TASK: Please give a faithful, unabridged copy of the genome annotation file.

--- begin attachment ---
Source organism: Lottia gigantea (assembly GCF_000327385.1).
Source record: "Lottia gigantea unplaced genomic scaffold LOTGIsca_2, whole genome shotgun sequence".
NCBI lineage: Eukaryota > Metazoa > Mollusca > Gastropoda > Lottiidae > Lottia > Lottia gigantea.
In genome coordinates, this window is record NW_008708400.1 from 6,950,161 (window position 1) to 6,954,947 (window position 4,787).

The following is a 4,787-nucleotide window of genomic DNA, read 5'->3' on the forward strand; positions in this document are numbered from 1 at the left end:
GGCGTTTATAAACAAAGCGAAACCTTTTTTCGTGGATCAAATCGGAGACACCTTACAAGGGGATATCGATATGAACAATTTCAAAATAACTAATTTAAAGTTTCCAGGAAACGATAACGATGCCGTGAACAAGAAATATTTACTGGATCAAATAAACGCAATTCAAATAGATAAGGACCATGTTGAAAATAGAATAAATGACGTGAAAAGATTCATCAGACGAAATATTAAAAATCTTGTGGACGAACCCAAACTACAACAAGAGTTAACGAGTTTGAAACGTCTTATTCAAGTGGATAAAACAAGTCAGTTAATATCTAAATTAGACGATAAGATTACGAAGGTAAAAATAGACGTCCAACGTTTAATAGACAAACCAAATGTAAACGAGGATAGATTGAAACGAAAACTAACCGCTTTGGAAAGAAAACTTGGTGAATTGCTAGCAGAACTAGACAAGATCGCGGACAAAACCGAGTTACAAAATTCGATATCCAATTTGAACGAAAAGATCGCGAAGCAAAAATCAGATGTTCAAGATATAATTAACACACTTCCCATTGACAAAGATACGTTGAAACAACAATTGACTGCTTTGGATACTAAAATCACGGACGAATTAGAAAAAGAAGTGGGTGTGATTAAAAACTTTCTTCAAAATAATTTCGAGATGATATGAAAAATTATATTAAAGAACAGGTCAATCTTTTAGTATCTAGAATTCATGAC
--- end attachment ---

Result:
Source organism: Lottia gigantea (assembly GCF_000327385.1).
Source record: "Lottia gigantea unplaced genomic scaffold LOTGIsca_2, whole genome shotgun sequence".
NCBI lineage: Eukaryota > Metazoa > Mollusca > Gastropoda > Lottiidae > Lottia > Lottia gigantea.
In genome coordinates, this window is record NW_008708400.1 from 6,950,161 (window position 1) to 6,954,947 (window position 4,787).

The following is a 4,787-nucleotide window of genomic DNA, read 5'->3' on the forward strand; positions in this document are numbered from 1 at the left end:
GGCGTTTATAAACAAAGCGAAACCTTTTTTCGTGGATCAAATCGGAGACACCTTACAAGGGGATATCGATATGAACAATTTCAAAATAACTAATTTAAAGTTTCCAGGAAACGATAACGATGCCGTGAACAAGAAATATTTACTGGATCAAATAAACGCAATTCAAATAGATAAGGACCATGTTGAAAATAGAATAAATGACGTGAAAAGATTCATCAGACGAAATATTAAAAATCTTGTGGACGAACCCAAACTACAACAAGAGTTAACGAGTTTGAAACGTCTTATTCAAGTGGATAAAACAAGTCAGTTAATATCTAAATTAGACGATAAGATTACGAAGGTAAAAATAGACGTCCAACGTTTAATAGACAAACCAAATGTAAACGAGGATAGATTGAAACGAAAACTAACCGCTTTGGAAAGAAAACTTGGTGAATTGCTAGCAGAACTAGACAAGATCGCGGACAAAACCGAGTTACAAAATTCGATATCCAATTTGAACGAAAAGATCGCGAAGCAAAAATCAGATGTTCAAGATATAATTAACACACTTCCCATTGACAAAGATACGTTGAAACAACAATTGACTGCTTTGGATACTAAAATCACGGACGAATTAGAAAAAGAAGTGGGTGTGATTAAAAACTTTCTTCAAAATAATTTCGAGATGATATGAAAAATTATATTAAAGAACAGGTCAATCTTTTAGTATCTAGAATTCATGAC